I have always been passionate about making mouth-watering desserts and connecting with people. My love and passion for desserts started when I was a child. Since my parents were always busy with their jobs and the family business, my older sisters and I often spent a lot of time together doing chores around the house so our parents did not have to worry about it after a tiresome day. As the youngest child, my task was easier and less heavy than those of my older sisters. Most of the time, my sisters were responsible for cooking and preparing the main course, and I was responsible for making dessert. As of this point, some of you may find it is hard to believe that we had to do the cooking for the whole family even though we were just kids, but this was the norm in my country back in the days. Starting with easier recipes, I gradually worked my skills up to more complex ones. As I started a new life in the United States, I do not get to spend time with my family like we used to do. I often miss the times when after finishing the main course, we start to dig through the colorful dessert I made for the family. Some days it tastes better than the others, but my parents always complement it no matter what, and those were the most beautiful times we got to spend together.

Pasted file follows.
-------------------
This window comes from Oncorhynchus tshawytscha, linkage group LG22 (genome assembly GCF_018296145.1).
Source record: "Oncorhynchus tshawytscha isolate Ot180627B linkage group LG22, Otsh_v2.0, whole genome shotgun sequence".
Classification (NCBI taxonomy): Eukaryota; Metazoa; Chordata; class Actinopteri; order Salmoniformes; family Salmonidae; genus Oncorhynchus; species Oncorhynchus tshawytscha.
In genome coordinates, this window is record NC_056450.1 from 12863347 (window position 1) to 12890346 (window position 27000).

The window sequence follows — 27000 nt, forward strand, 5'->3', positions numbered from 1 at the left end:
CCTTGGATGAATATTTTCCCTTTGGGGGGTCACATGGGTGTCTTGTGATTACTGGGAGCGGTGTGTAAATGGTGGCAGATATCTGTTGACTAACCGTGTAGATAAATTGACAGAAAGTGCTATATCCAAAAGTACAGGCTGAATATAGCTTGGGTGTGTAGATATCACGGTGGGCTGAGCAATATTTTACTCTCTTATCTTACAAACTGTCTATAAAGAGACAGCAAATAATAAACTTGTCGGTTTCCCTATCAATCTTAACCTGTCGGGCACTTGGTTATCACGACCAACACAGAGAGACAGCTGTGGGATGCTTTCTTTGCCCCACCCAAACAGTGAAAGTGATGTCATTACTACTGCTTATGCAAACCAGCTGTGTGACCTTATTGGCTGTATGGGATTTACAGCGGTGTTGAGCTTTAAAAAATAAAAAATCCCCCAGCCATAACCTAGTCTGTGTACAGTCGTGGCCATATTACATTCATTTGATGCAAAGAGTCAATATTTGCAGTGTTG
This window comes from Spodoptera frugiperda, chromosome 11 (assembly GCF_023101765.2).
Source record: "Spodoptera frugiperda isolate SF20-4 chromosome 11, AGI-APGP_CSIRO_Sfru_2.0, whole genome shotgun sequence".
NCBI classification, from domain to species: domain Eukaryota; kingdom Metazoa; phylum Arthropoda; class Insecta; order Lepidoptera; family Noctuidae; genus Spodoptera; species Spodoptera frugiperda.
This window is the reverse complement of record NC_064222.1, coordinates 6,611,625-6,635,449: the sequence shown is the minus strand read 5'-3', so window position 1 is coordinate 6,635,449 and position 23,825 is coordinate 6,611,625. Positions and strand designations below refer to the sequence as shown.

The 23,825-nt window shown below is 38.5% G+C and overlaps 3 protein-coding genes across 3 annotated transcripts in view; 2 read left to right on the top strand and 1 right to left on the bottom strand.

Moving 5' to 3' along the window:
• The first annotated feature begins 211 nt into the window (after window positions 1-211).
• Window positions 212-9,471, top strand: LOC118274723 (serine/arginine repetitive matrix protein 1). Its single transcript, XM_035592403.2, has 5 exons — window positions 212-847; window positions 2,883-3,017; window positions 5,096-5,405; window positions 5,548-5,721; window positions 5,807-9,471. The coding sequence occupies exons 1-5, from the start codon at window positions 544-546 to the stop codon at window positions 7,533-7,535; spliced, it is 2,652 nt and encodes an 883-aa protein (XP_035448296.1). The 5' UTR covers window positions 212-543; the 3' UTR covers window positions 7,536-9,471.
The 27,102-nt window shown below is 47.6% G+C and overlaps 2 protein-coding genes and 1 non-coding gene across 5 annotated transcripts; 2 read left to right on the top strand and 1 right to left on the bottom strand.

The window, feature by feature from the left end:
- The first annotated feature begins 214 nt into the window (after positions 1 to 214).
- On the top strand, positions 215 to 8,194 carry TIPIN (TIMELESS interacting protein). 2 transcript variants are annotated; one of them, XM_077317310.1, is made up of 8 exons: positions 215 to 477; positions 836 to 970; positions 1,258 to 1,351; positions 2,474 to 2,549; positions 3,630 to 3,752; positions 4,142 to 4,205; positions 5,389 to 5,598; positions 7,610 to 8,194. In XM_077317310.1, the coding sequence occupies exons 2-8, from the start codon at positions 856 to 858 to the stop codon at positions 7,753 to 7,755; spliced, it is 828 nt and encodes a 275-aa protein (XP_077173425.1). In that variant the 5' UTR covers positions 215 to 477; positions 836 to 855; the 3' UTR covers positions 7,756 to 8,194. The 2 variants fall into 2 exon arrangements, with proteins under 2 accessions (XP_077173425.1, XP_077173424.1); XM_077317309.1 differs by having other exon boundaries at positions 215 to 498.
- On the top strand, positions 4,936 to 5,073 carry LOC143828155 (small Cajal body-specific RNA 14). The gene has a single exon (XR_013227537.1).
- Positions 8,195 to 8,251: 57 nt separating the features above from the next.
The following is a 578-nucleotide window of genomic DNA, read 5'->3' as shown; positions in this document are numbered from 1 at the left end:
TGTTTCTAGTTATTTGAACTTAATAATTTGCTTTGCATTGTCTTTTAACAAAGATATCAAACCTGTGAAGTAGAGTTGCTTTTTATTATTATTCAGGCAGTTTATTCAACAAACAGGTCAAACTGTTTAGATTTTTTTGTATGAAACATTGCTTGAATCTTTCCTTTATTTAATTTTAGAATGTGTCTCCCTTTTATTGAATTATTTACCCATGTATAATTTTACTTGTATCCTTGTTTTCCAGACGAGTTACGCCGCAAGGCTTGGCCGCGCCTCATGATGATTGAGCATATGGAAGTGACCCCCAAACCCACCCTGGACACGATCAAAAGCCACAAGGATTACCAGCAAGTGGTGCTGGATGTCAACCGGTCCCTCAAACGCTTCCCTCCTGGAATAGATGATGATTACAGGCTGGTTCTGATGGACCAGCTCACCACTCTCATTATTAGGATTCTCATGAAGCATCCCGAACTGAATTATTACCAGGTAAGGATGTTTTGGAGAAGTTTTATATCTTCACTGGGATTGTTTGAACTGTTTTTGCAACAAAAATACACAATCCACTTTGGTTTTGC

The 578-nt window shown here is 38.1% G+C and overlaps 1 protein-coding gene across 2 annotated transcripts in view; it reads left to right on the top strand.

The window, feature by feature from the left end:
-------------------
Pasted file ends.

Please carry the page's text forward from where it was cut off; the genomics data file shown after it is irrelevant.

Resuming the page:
Recently, as I made more friends from both school and work, I realized that I am not the only one who misses the familiar tastes of their soul foods. According to many of my colleagues, dessert was also the biggest part to remind them of the sweetest memories they spent with their families. Though we are away from our family, my friends and I often gather on special occasions and share our own ethnic foods or desserts with each other. By enjoying one another’s food, I can see that the bonds between us grow stronger each time. 

Based on this experience, I have decided to start researching and sharing dessert recipes around the world through this blog with the hope to connect with people from all over the world. I believe that comfort food has the power to bring people closer from one culture to another. I hope you will join me on this journey so we can explore the wonderful world of desserts together. 

Quick question, what would you like for dessert?